Feb. 26 (UPI) -- Saudi Arabian flight students have been cleared to resume flight training in the United States after being grounded -- following a shooting at a naval base in Florida -- as the Navy investigated its vetting of foreign students.
International military students resumed flight training on Feb. 25 after the Navy satisfied requirements set forth by Secretary of Defense Mark Esper after a shooting at Naval Air Station Pensacola in December.
"Updates to Navy policy include a new regulation prohibiting the possession of personally owned firearms by IMS, limiting access by all foreign nationals to assigned facilities and installations only, and requiring IMS to accept these policies to train in the United States," Navy spokeswoman Lt. Cdr Megan Isaac said in a statement sent to UPI.
The Navy also plans to implement a policy for the continuous review of international military students by March 13, Isaac said.
This week's change, first reported by USNI News and ABC, comes on the heels of the Navy's announcement that it would update the vetting process for foreign military students after a December shooting that killed three people and injured eight others at NAS Pensacola.
The suspect in the shooting was a Royal Saudi Air Force member who was part of an international training program that has hosted more than a million students from about 250 countries over its 20-year life, according to Jonathan Rath Hoffman, assistant to the secretary of defense for public affairs.
In January, Hoffman noted there had been no previous major incidents connected with the foreign military training program.
On Wednesday, Isaac stressed the importance of the program for maintaining U.S. military partnerships with other countries.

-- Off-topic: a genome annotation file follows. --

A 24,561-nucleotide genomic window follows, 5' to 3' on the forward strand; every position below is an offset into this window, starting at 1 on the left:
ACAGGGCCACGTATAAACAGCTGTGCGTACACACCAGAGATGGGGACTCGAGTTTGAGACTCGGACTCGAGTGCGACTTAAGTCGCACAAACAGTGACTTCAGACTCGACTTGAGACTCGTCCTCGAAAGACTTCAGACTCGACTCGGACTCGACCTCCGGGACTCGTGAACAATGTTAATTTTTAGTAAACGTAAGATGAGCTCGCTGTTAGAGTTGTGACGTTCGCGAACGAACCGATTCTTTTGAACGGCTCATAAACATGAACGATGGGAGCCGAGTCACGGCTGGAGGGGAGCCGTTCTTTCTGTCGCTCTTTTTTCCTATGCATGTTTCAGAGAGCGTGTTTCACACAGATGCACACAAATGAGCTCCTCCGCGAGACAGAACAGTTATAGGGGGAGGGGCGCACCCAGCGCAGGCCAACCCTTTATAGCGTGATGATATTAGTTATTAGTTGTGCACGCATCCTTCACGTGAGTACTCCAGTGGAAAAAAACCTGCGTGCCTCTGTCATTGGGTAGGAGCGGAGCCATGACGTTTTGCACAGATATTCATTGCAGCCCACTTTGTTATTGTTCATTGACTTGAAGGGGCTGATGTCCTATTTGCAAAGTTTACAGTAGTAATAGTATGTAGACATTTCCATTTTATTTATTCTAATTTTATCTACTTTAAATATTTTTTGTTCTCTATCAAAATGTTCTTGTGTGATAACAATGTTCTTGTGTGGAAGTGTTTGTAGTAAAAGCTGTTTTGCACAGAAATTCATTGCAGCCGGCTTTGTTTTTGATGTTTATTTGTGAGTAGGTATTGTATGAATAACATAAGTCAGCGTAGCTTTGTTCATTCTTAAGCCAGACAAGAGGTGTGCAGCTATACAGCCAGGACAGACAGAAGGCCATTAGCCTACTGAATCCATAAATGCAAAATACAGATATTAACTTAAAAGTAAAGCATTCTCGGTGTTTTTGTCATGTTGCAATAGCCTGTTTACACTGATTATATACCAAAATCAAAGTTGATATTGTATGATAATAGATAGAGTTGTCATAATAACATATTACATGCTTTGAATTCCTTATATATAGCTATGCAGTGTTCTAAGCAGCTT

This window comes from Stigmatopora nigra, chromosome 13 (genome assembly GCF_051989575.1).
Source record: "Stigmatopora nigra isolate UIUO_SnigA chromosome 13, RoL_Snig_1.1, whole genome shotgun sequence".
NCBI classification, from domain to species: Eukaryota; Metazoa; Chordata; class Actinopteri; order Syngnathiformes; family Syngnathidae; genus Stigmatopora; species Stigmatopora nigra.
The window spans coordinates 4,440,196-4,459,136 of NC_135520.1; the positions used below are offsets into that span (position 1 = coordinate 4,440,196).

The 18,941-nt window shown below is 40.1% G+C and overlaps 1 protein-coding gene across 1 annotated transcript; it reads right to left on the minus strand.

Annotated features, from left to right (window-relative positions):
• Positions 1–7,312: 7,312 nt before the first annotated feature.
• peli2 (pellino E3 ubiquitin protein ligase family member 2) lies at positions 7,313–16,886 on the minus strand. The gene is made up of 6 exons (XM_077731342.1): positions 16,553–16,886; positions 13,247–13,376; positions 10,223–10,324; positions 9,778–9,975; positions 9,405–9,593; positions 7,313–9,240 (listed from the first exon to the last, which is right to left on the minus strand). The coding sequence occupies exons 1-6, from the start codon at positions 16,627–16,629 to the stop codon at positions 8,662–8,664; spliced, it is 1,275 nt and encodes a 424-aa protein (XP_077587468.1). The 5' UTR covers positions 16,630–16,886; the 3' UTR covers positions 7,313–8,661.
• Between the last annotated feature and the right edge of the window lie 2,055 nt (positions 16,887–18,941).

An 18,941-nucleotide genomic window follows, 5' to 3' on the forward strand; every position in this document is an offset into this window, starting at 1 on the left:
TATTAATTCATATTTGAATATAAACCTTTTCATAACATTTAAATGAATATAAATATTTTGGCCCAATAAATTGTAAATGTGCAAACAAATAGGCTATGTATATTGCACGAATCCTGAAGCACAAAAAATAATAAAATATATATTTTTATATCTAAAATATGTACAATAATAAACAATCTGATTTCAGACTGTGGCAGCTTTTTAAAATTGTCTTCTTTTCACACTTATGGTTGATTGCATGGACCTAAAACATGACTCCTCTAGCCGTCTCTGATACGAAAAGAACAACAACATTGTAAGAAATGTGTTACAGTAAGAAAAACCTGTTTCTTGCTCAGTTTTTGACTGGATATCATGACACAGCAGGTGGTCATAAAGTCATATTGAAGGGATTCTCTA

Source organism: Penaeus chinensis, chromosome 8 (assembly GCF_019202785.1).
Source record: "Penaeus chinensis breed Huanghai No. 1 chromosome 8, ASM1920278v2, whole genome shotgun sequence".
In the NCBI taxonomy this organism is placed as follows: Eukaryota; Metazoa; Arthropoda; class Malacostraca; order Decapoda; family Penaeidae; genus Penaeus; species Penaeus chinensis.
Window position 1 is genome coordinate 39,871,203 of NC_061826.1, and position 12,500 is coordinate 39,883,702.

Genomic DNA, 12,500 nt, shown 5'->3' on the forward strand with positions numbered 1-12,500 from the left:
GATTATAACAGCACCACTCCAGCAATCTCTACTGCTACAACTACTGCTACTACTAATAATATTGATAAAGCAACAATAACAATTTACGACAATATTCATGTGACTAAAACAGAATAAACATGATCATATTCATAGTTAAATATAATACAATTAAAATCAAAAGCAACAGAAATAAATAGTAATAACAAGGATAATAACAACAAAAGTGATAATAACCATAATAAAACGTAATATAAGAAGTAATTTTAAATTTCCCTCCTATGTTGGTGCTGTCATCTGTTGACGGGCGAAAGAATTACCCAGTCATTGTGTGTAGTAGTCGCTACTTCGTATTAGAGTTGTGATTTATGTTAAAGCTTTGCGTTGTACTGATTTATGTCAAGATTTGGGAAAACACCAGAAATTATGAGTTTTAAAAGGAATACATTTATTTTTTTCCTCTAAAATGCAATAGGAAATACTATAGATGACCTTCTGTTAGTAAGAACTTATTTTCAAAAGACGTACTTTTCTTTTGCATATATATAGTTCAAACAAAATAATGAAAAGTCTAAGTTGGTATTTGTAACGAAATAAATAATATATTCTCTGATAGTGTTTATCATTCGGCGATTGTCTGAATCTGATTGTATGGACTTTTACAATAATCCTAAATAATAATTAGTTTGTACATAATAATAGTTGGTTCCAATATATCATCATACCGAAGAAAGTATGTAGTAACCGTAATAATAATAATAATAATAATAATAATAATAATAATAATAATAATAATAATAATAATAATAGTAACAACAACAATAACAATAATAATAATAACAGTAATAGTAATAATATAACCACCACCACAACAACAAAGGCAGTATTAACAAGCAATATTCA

"The Navy is making every effort to minimize disruptions to our foreign national partners while implementing the revised security initiatives," Isaac said. "Foreign military training remains one of the most effective tools to advance U.S. national security, and these actions will enable the Navy to continue to strengthen our alliances and build our partnerships."
The shooter's status prompted Esper to announce an immediate review of the screening process for foreign military students, as well an FBI investigation, during which 20 Saudi students were sent home.
Investigators found posts with anti-American sentiment on the shooter's social media pages, but no evidence of pre-planning or assistance, Barr said.
The DoD in January was considering using its own resources to vet international military students -- a process that had been previously left to partner nations, but it was not immediately clear Wednesday whether the Pentagon had started vetting students separately.
The Navy also announced on Wednesday it was participating in a joint exercise with the Royal Saudi Naval Forces that began Sunday and is expected to wrap Thursday.
The Navy's announcement describes the exercise, called Nautical Defender, as "a bilateral maritime exercise designed to build and sustain combined warfighting capabilities, support long-term regional security and enhance military-to-military interoperability between the U.S. and Kingdom of Saudi Arabia."